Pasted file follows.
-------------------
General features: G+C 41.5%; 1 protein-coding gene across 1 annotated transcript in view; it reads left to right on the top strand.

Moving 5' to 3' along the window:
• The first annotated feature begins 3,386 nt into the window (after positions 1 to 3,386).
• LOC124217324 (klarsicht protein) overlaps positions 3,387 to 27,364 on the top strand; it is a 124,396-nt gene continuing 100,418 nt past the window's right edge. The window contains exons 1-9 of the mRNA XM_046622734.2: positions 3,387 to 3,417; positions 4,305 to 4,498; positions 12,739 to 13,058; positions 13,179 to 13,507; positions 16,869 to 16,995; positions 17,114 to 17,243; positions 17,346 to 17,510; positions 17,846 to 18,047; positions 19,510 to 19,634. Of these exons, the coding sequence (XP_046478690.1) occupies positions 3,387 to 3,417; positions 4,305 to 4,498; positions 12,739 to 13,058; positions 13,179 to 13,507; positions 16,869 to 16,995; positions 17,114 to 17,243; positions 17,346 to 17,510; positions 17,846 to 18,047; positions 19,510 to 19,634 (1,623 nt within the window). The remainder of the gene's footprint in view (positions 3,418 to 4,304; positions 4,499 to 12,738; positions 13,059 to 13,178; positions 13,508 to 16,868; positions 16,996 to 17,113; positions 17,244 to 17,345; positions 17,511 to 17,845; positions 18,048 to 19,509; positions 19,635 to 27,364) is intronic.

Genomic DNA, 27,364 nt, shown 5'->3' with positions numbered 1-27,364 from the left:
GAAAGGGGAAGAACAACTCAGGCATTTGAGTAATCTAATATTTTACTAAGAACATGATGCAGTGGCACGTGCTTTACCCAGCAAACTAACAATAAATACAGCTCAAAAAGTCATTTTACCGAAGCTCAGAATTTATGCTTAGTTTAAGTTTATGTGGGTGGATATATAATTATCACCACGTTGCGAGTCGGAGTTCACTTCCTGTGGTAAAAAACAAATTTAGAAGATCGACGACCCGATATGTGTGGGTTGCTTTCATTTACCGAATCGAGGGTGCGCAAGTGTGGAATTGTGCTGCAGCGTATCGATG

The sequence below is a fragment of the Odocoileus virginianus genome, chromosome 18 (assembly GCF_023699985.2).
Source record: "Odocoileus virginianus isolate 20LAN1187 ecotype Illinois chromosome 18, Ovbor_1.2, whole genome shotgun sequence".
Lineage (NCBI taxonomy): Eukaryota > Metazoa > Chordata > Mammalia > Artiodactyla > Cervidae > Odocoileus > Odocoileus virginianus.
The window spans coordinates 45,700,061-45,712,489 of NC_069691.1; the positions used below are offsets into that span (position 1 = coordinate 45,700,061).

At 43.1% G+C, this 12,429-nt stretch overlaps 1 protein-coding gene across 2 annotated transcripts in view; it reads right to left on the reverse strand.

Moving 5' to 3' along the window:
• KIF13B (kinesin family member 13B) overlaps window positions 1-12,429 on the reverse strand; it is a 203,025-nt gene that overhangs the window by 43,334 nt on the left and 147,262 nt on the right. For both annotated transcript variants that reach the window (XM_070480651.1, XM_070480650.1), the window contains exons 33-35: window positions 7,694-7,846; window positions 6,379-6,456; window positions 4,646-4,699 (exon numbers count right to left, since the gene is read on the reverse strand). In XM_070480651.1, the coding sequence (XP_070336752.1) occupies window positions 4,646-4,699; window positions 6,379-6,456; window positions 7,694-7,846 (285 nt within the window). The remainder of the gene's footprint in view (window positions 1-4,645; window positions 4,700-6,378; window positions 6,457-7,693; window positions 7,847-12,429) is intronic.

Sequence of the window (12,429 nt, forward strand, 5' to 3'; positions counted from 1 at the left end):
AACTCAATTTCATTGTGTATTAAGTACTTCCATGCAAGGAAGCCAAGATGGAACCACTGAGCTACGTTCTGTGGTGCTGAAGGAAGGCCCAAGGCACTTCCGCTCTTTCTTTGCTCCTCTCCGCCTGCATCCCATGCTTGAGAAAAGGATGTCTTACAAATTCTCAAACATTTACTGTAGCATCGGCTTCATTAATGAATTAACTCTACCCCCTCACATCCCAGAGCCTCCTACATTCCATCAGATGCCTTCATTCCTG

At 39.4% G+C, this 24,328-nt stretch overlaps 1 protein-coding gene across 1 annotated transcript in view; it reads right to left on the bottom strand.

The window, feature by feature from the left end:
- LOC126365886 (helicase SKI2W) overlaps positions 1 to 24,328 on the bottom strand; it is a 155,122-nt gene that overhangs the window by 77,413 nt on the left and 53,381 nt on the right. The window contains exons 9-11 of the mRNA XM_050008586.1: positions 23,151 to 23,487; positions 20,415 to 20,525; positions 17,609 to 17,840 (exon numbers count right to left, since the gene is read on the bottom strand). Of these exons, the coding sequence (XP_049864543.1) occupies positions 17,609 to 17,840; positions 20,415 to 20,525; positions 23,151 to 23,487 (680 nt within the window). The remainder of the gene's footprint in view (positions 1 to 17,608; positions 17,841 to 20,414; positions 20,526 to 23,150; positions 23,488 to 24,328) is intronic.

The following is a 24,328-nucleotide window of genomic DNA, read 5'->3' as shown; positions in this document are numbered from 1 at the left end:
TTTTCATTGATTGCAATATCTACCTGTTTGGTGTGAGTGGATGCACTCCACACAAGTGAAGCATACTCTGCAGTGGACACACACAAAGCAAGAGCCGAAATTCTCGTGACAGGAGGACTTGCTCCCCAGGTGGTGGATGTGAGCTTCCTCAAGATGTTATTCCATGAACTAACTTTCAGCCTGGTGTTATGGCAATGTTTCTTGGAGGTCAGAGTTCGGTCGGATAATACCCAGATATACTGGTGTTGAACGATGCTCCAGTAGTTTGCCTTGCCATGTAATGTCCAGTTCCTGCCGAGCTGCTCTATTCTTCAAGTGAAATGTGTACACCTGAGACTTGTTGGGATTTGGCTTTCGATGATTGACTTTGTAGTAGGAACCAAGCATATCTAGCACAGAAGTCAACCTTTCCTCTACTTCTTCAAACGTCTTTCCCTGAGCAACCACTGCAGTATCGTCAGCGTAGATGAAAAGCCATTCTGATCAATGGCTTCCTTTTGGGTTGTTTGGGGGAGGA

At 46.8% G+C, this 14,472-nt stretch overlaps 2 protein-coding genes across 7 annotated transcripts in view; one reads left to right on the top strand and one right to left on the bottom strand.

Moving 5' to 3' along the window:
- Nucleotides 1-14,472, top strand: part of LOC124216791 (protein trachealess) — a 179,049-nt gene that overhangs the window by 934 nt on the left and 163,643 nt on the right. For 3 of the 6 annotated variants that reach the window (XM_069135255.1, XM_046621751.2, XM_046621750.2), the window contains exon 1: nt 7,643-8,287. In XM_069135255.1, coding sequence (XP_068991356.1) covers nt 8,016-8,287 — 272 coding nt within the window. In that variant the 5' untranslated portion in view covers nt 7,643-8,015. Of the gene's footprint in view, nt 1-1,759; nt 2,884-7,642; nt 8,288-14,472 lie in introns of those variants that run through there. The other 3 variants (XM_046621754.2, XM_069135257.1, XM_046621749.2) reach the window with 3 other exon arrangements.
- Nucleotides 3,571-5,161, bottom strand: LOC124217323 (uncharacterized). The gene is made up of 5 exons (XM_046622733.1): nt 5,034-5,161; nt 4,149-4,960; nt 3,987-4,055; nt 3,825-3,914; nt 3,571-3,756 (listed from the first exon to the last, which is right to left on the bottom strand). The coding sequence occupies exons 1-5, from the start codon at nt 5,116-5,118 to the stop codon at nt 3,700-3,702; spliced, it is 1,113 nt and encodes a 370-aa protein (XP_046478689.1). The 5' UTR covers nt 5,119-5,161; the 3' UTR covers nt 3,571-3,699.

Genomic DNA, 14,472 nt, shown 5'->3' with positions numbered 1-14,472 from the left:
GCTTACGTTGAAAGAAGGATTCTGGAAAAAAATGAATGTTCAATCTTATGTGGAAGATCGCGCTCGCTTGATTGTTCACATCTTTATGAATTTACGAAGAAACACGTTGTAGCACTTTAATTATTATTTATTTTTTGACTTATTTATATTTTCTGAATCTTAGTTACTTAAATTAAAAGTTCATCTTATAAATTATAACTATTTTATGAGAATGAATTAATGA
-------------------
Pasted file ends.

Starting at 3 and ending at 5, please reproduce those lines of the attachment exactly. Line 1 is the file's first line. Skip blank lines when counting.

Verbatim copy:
• The first annotated feature begins 3,386 nt into the window (after positions 1 to 3,386).
• LOC124217324 (klarsicht protein) overlaps positions 3,387 to 27,364 on the top strand; it is a 124,396-nt gene continuing 100,418 nt past the window's right edge. The window contains exons 1-9 of the mRNA XM_046622734.2: positions 3,387 to 3,417; positions 4,305 to 4,498; positions 12,739 to 13,058; positions 13,179 to 13,507; positions 16,869 to 16,995; positions 17,114 to 17,243; positions 17,346 to 17,510; positions 17,846 to 18,047; positions 19,510 to 19,634. Of these exons, the coding sequence (XP_046478690.1) occupies positions 3,387 to 3,417; positions 4,305 to 4,498; positions 12,739 to 13,058; positions 13,179 to 13,507; positions 16,869 to 16,995; positions 17,114 to 17,243; positions 17,346 to 17,510; positions 17,846 to 18,047; positions 19,510 to 19,634 (1,623 nt within the window). The remainder of the gene's footprint in view (positions 3,418 to 4,304; positions 4,499 to 12,738; positions 13,059 to 13,178; positions 13,508 to 16,868; positions 16,996 to 17,113; positions 17,244 to 17,345; positions 17,511 to 17,845; positions 18,048 to 19,509; positions 19,635 to 27,364) is intronic.

Genomic DNA, 27,364 nt, shown 5'->3' with positions numbered 1-27,364 from the left: